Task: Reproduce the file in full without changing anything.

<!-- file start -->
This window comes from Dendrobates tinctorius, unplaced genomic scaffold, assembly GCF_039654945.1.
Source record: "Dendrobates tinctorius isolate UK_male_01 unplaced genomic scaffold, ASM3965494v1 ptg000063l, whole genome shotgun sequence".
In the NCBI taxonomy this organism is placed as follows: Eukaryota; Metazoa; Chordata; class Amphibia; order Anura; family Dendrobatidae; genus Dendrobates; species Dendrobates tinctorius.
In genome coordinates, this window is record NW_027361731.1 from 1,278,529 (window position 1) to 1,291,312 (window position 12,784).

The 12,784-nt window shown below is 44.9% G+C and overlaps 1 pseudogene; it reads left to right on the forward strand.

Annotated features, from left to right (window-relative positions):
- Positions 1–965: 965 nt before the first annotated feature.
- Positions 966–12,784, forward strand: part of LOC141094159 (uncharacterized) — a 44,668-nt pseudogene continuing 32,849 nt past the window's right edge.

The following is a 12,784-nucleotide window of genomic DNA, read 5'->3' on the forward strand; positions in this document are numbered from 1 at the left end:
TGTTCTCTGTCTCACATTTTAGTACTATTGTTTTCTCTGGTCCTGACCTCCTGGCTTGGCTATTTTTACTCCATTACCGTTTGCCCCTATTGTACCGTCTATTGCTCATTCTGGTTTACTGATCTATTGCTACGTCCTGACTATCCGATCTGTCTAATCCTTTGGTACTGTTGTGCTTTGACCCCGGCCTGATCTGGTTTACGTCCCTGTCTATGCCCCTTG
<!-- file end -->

This window comes from Dendrobates tinctorius, unplaced genomic scaffold, assembly GCF_039654945.1.
Source record: "Dendrobates tinctorius isolate UK_male_01 unplaced genomic scaffold, ASM3965494v1 ptg000063l, whole genome shotgun sequence".
In the NCBI taxonomy this organism is placed as follows: Eukaryota; Metazoa; Chordata; class Amphibia; order Anura; family Dendrobatidae; genus Dendrobates; species Dendrobates tinctorius.
In genome coordinates, this window is record NW_027361731.1 from 1,278,529 (window position 1) to 1,291,312 (window position 12,784).

The 12,784-nt window shown below is 44.9% G+C and overlaps 1 pseudogene; it reads left to right on the forward strand.

Annotated features, from left to right (window-relative positions):
- Positions 1–965: 965 nt before the first annotated feature.
- Positions 966–12,784, forward strand: part of LOC141094159 (uncharacterized) — a 44,668-nt pseudogene continuing 32,849 nt past the window's right edge.

The following is a 12,784-nucleotide window of genomic DNA, read 5'->3' on the forward strand; positions in this document are numbered from 1 at the left end:
TGTTCTCTGTCTCACATTTTAGTACTATTGTTTTCTCTGGTCCTGACCTCCTGGCTTGGCTATTTTTACTCCATTACCGTTTGCCCCTATTGTACCGTCTATTGCTCATTCTGGTTTACTGATCTATTGCTACGTCCTGACTATCCGATCTGTCTAATCCTTTGGTACTGTTGTGCTTTGACCCCGGCCTGATCTGGTTTACGTCCCTGTCTATGCCCCTTG